Vernon, Mark. Wellbeing: The Art of Living. Acumen, 2008.
In Wellbeing: The Art of Living, Mark Vernon focuses on the question of human wellbeing to develop a practical philosophy for the art of living a good life. To pursue welling being is to pursue the experience of being alive in all its depth and fullness. This includes pleasant experiences imbued with joy as well as the hardships of life that can invoke periods of suffering. Wellbeing is a worldview; that is, it is a way of being in the world that is grounded in the love of that which is innately good and a search for that good.
Vernon’s book is designed to retrieve and rehabilitate a philosophical ground for wellbeing. Self-help suffers from a psychological bias and a lack of philosophical ground. Its conclusions are often repetitive and in the form of glaringly obvious realities. Still, if a good life and the art of living well were obvious then we could all simply follow the method and the need for self-help would effectively vanish. Yet the self-help industry has never been larger and we, as a society, have never been ore stressed, anxious, and depressed.
Vernon makes a crucial distinction between wellbeing and happiness. Wellbeing is the foundation for a philosophy of living well, while happiness is a transient emotional state that is not enduring. This kind of backlash against the pursuit of happiness has become commonplace in more recent approaches to self-help. Happiness is important, but life isn’t merely about being happy all the time. To isolate an emotion and attempt to sustain it is contrary to human nature. To expect to be happy all the time leads to depression. Moreover, there is far more to the fabric of life than being happy: “Might there not be cases in which pain contributes to wellbeing?” (Vernon, 2008)
Wellbeing must allow for an “understanding of struggle,” “accommodating the necessity of pain,” and “meaningful suffering.” The notion that a life can be lived in a perpetual state of happiness and positivity is a source of anxiety. Adversity is a natural part of life. Depression may be a source of insight. Mourning may be a way to deepen our emotional being. Vernon acknowledges that pointless suffering is possible and unnecessary. Pain and suffering can also be glorified and worn like a macabre badge of honor. However, it is “wise pain” that is meaningful and essential to wellbeing.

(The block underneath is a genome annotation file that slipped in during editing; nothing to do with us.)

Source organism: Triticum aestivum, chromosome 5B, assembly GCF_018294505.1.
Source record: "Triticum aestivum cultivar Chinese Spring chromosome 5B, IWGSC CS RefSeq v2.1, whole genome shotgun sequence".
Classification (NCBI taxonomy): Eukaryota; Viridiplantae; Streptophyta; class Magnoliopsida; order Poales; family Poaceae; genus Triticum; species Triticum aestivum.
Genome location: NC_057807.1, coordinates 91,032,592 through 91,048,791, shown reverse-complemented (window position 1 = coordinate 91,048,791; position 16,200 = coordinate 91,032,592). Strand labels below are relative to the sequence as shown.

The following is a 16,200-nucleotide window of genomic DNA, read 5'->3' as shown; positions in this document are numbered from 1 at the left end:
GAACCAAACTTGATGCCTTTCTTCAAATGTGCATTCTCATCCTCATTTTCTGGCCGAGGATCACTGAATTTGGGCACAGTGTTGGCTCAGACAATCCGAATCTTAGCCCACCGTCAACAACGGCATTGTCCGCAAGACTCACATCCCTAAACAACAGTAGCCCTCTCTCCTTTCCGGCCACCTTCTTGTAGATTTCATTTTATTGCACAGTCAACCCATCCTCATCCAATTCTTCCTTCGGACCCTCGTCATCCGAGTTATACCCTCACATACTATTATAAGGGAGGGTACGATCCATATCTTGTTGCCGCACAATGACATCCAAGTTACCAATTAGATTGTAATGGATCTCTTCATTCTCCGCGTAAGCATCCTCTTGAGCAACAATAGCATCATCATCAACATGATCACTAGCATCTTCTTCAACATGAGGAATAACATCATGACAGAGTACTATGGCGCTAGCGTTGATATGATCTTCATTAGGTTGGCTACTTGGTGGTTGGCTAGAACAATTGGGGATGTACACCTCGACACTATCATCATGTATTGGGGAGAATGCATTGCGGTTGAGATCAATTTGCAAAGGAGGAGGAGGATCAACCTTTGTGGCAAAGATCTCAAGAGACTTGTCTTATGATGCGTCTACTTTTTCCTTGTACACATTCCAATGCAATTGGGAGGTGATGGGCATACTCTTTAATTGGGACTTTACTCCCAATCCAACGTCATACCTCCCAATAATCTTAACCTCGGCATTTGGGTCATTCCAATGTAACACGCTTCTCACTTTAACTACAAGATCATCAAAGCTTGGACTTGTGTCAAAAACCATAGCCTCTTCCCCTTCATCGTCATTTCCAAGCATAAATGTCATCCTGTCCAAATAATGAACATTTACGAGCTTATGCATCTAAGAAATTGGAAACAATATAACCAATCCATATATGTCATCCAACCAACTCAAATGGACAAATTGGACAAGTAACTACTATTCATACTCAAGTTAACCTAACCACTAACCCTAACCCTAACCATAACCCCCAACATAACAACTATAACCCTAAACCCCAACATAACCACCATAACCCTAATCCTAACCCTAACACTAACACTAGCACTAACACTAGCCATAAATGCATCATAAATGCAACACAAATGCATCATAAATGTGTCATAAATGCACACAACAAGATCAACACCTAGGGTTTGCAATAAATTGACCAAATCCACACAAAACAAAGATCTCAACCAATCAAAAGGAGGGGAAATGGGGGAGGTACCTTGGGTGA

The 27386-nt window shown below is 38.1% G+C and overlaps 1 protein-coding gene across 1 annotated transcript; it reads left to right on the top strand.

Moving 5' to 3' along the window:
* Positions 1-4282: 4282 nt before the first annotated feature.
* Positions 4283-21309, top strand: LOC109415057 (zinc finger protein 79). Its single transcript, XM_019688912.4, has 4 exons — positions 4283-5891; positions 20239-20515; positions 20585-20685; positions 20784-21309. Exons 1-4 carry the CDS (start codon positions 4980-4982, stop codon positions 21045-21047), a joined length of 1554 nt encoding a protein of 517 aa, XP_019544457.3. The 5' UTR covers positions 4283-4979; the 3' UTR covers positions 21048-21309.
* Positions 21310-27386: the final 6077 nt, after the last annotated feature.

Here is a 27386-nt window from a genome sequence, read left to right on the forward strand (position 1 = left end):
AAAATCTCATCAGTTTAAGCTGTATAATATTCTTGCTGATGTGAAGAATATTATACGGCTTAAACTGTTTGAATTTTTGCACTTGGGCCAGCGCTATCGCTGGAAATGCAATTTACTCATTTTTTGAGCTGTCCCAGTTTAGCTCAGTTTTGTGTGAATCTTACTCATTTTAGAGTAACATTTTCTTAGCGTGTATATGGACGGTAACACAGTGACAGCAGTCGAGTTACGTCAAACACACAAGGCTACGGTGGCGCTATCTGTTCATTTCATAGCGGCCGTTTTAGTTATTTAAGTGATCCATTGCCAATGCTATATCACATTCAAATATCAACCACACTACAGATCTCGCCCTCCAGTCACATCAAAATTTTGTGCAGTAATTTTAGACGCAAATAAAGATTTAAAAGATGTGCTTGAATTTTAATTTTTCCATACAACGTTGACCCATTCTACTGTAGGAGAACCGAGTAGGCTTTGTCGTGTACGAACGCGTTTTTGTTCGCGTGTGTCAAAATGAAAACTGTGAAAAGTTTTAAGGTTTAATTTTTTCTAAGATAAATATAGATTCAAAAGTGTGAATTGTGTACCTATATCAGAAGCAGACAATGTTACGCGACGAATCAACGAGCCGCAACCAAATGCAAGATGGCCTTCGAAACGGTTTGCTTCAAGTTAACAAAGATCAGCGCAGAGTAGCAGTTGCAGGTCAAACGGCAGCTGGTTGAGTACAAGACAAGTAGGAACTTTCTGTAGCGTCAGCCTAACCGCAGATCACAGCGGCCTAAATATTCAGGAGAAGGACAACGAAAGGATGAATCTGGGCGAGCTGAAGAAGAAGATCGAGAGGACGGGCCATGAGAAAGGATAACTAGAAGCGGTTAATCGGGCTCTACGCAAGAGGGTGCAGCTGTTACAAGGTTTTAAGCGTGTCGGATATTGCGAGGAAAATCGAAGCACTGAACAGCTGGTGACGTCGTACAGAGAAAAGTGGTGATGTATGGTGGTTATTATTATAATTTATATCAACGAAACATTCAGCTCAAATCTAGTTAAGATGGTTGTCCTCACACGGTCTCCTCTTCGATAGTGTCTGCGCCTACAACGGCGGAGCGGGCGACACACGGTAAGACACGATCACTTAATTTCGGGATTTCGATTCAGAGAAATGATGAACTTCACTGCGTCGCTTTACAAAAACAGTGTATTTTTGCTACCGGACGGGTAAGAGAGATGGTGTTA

Another crucial distinction is between knowing and doing. We can know what we should be doing and yet fail to do it. Knowledge is not enough. A fundamental issue is self-help is learning and the ability to transform words on the page to lived experience. Genuine self-help must therefore operate at the level of our deepest held assumptions, expectation, and beliefs about how to live a good life, otherwise it becomes a graveyard of unlived ideas.
The structure of the book invites the reader through increasing levels of depth about wellbeing. It begins by exploring pleasure and pain and the need to develop an art of living that faces the full force of life. He then proposes that seeking innate meaning and purpose in life is fundamental to wellbeing. Connection to the transcendent is vital because it establishes a sense of belonging to something greater than just ourselves. Vernon then moves toward the need to reclaim the mystery of being and of life because it helps us to navigate uncertainty and the unknowns of life. The book concludes with the power of love to inspire good in self and others at the same time. In other words, wellbeing is ultimately about achieving selflessness: “For if it is wellbeing you seek, there is one central challenge: to respond to love and to see how to live.” (Vernon, 2008)